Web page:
20 So we are ambassadors who represent Christ. God is negotiating with you through us. We beg you as Christ's representatives, "Be reconciled to God!" 21 God caused the one who didn't know sin to be sin for our sake so that through him we could become the righteousness of God. (CEB)
We are no longer captives to the curse of sin and death. We are part of the new creation. We have this message to spread to the world: that God’s love compelled him to take sin and death upon himself so that all humankind could be rescued from it. If God is like that, who or what do we have to fear? What is stopping you from trusting God and being reconciled to him?
Let us pray…
Thursday, March 12, 2015
My rating: 5 of 5 stars
Unquestioning obedience, or faithful questioning? Which hermeneutic a reader of the Bible uses can either lead to violence or love.
The above is, in a nutshell, the thesis of this book by Derek Flood. Christians have frequently struggled with the amount of violence in the Bible, especially in the Old Testament, though there is still plenty to be troubled about in the New Testament. Two common options for dealing with these is to skip it altogether (common in liberal Christianity); or, justify violence and maintain it is still applicable today (conservative and fundamentalist Christianity).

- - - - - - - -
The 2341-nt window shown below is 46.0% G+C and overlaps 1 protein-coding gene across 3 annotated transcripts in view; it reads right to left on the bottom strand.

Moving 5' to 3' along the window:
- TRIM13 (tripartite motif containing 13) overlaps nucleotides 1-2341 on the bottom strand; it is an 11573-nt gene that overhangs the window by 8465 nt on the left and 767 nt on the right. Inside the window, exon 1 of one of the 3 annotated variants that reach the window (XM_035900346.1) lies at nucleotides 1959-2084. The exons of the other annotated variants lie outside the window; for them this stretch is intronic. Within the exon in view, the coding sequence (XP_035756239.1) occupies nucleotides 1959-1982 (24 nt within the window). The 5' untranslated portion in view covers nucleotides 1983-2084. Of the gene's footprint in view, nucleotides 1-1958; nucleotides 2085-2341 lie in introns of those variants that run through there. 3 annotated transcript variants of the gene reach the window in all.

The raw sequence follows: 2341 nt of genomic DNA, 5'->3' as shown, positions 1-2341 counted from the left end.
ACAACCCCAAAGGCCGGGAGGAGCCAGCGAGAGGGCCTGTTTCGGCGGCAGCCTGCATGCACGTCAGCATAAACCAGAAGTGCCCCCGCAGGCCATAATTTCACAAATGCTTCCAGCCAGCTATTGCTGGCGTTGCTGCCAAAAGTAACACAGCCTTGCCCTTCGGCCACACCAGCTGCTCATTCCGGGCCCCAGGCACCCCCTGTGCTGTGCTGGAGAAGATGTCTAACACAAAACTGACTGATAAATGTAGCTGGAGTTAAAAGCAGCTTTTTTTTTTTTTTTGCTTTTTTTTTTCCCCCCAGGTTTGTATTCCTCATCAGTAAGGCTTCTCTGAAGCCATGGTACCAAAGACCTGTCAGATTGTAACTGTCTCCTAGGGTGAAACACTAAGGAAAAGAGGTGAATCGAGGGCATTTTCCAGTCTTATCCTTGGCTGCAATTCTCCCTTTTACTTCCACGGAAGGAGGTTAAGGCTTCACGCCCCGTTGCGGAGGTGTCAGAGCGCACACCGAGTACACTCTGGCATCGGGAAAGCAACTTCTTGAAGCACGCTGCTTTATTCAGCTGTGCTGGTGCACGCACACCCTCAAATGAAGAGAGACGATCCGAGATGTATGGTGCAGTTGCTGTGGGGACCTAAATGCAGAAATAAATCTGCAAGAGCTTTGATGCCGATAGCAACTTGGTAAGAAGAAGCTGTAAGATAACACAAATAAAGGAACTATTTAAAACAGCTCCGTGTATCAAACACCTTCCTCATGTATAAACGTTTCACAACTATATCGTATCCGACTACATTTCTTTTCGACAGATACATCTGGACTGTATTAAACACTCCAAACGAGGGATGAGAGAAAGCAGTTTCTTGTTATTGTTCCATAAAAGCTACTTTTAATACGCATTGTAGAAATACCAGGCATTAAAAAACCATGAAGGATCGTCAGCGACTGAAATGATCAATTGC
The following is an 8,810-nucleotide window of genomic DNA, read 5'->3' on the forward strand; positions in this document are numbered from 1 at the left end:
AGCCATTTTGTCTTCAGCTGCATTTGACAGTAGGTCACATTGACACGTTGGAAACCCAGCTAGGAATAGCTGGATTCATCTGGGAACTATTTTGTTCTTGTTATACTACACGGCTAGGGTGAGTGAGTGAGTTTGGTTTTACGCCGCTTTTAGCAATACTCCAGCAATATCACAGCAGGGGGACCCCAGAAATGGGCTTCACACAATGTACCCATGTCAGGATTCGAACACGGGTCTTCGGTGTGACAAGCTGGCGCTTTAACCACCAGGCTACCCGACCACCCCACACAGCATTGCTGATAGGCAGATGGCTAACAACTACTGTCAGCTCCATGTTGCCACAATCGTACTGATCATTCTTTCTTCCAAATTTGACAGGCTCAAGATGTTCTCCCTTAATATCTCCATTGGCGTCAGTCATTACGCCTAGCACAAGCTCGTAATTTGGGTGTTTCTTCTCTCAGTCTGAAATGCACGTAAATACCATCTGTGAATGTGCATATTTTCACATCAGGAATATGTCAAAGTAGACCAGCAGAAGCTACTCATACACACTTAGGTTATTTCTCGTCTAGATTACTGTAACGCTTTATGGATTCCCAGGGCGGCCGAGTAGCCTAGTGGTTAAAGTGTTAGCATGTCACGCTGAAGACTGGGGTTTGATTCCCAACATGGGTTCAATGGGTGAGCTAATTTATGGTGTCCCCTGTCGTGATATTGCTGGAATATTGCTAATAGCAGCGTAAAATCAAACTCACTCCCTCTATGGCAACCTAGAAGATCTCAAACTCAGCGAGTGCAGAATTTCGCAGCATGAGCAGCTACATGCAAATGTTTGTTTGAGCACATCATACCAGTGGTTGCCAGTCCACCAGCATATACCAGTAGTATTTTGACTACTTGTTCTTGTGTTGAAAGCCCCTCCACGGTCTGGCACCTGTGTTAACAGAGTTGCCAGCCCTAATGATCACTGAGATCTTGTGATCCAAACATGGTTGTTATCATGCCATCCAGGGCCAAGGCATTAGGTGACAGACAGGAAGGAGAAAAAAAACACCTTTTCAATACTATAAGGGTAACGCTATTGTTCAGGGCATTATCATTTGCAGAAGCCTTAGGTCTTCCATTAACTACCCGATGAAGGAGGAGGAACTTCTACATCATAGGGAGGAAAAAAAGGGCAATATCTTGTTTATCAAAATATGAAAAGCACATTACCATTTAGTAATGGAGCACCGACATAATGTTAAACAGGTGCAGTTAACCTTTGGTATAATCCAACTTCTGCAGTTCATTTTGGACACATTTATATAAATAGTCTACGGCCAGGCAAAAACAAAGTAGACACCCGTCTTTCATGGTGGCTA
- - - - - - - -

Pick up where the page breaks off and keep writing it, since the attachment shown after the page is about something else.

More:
Derek proposes a third option: to accept it as reality of how the culture and the times saw God and violence, but to question if it is really ever was representative of God's ways. Ask the question, how does the text fit into the overall trajectory of the Bible which culminates with the command for enemy-love that Jesus gives? This is the hermeneutic of faithful questioning that Derek proposes as the most appropriate way to read the Bible. He suggests that this is how Progressive Christians ought to read it.